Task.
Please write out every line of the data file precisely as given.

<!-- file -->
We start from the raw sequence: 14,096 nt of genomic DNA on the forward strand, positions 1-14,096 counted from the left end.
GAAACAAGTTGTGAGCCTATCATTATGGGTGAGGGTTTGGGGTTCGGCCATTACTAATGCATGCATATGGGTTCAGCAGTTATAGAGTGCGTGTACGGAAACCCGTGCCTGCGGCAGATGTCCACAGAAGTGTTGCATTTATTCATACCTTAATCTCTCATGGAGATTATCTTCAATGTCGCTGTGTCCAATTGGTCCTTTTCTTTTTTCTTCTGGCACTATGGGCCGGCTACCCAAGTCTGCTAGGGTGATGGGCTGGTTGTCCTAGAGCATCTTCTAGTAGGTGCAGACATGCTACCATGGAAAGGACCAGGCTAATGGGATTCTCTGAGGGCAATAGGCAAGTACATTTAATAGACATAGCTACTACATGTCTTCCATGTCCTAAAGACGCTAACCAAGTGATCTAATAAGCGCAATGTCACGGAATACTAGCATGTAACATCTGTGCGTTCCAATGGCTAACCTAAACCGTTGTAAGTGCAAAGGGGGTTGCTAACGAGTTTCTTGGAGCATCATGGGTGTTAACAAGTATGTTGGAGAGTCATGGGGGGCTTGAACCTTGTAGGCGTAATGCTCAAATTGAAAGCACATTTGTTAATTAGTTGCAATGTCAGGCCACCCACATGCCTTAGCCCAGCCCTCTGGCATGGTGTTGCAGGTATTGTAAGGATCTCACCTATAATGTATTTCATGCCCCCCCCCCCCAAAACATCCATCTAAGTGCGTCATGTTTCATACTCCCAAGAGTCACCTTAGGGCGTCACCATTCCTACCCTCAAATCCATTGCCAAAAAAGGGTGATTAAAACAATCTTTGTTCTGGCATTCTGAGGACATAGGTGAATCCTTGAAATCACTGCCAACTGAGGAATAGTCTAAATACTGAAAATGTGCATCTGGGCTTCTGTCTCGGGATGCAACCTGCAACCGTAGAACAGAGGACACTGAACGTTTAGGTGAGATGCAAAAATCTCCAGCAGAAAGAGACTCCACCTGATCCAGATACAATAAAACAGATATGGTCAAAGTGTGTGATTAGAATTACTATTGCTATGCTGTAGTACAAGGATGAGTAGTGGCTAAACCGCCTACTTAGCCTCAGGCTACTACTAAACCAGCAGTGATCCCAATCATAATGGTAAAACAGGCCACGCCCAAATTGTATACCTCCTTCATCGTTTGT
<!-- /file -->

We start from the raw sequence: 14,096 nt of genomic DNA on the forward strand, positions 1-14,096 counted from the left end.
GAAACAAGTTGTGAGCCTATCATTATGGGTGAGGGTTTGGGGTTCGGCCATTACTAATGCATGCATATGGGTTCAGCAGTTATAGAGTGCGTGTACGGAAACCCGTGCCTGCGGCAGATGTCCACAGAAGTGTTGCATTTATTCATACCTTAATCTCTCATGGAGATTATCTTCAATGTCGCTGTGTCCAATTGGTCCTTTTCTTTTTTCTTCTGGCACTATGGGCCGGCTACCCAAGTCTGCTAGGGTGATGGGCTGGTTGTCCTAGAGCATCTTCTAGTAGGTGCAGACATGCTACCATGGAAAGGACCAGGCTAATGGGATTCTCTGAGGGCAATAGGCAAGTACATTTAATAGACATAGCTACTACATGTCTTCCATGTCCTAAAGACGCTAACCAAGTGATCTAATAAGCGCAATGTCACGGAATACTAGCATGTAACATCTGTGCGTTCCAATGGCTAACCTAAACCGTTGTAAGTGCAAAGGGGGTTGCTAACGAGTTTCTTGGAGCATCATGGGTGTTAACAAGTATGTTGGAGAGTCATGGGGGGCTTGAACCTTGTAGGCGTAATGCTCAAATTGAAAGCACATTTGTTAATTAGTTGCAATGTCAGGCCACCCACATGCCTTAGCCCAGCCCTCTGGCATGGTGTTGCAGGTATTGTAAGGATCTCACCTATAATGTATTTCATGCCCCCCCCCCCCAAAACATCCATCTAAGTGCGTCATGTTTCATACTCCCAAGAGTCACCTTAGGGCGTCACCATTCCTACCCTCAAATCCATTGCCAAAAAAGGGTGATTAAAACAATCTTTGTTCTGGCATTCTGAGGACATAGGTGAATCCTTGAAATCACTGCCAACTGAGGAATAGTCTAAATACTGAAAATGTGCATCTGGGCTTCTGTCTCGGGATGCAACCTGCAACCGTAGAACAGAGGACACTGAACGTTTAGGTGAGATGCAAAAATCTCCAGCAGAAAGAGACTCCACCTGATCCAGATACAATAAAACAGATATGGTCAAAGTGTGTGATTAGAATTACTATTGCTATGCTGTAGTACAAGGATGAGTAGTGGCTAAACCGCCTACTTAGCCTCAGGCTACTACTAAACCAGCAGTGATCCCAATCATAATGGTAAAACAGGCCACGCCCAAATTGTATACCTCCTTCATCGTTTGT